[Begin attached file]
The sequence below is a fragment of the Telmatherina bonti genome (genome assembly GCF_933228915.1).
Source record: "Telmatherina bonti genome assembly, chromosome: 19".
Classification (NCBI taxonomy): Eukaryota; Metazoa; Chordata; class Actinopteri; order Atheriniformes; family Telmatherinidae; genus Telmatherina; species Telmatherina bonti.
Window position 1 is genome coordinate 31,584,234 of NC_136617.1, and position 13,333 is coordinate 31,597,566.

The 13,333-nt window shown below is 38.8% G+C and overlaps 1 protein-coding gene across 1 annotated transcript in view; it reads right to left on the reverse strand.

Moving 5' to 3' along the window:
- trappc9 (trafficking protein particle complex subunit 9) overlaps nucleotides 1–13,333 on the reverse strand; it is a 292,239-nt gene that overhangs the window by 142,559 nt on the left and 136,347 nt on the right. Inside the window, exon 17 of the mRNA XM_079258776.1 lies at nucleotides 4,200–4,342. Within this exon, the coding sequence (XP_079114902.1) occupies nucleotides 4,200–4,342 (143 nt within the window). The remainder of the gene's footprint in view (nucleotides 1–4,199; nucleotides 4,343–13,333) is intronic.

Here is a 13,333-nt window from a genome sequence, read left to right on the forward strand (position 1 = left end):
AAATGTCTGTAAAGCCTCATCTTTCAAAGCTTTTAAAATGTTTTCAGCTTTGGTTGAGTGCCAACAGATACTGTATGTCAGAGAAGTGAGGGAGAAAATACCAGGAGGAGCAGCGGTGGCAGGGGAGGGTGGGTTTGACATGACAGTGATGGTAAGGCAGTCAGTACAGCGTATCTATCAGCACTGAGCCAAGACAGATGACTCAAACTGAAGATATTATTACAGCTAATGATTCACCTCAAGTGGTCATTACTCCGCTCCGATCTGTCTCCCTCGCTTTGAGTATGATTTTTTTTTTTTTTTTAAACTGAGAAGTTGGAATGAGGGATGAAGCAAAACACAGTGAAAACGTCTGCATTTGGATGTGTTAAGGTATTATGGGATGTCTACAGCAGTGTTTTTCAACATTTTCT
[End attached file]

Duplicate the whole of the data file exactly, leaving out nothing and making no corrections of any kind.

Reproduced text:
The sequence below is a fragment of the Telmatherina bonti genome (genome assembly GCF_933228915.1).
Source record: "Telmatherina bonti genome assembly, chromosome: 19".
Classification (NCBI taxonomy): Eukaryota; Metazoa; Chordata; class Actinopteri; order Atheriniformes; family Telmatherinidae; genus Telmatherina; species Telmatherina bonti.
Window position 1 is genome coordinate 31,584,234 of NC_136617.1, and position 13,333 is coordinate 31,597,566.

The 13,333-nt window shown below is 38.8% G+C and overlaps 1 protein-coding gene across 1 annotated transcript in view; it reads right to left on the reverse strand.

Moving 5' to 3' along the window:
- trappc9 (trafficking protein particle complex subunit 9) overlaps nucleotides 1–13,333 on the reverse strand; it is a 292,239-nt gene that overhangs the window by 142,559 nt on the left and 136,347 nt on the right. Inside the window, exon 17 of the mRNA XM_079258776.1 lies at nucleotides 4,200–4,342. Within this exon, the coding sequence (XP_079114902.1) occupies nucleotides 4,200–4,342 (143 nt within the window). The remainder of the gene's footprint in view (nucleotides 1–4,199; nucleotides 4,343–13,333) is intronic.

Here is a 13,333-nt window from a genome sequence, read left to right on the forward strand (position 1 = left end):
AAATGTCTGTAAAGCCTCATCTTTCAAAGCTTTTAAAATGTTTTCAGCTTTGGTTGAGTGCCAACAGATACTGTATGTCAGAGAAGTGAGGGAGAAAATACCAGGAGGAGCAGCGGTGGCAGGGGAGGGTGGGTTTGACATGACAGTGATGGTAAGGCAGTCAGTACAGCGTATCTATCAGCACTGAGCCAAGACAGATGACTCAAACTGAAGATATTATTACAGCTAATGATTCACCTCAAGTGGTCATTACTCCGCTCCGATCTGTCTCCCTCGCTTTGAGTATGATTTTTTTTTTTTTTTTAAACTGAGAAGTTGGAATGAGGGATGAAGCAAAACACAGTGAAAACGTCTGCATTTGGATGTGTTAAGGTATTATGGGATGTCTACAGCAGTGTTTTTCAACATTTTCT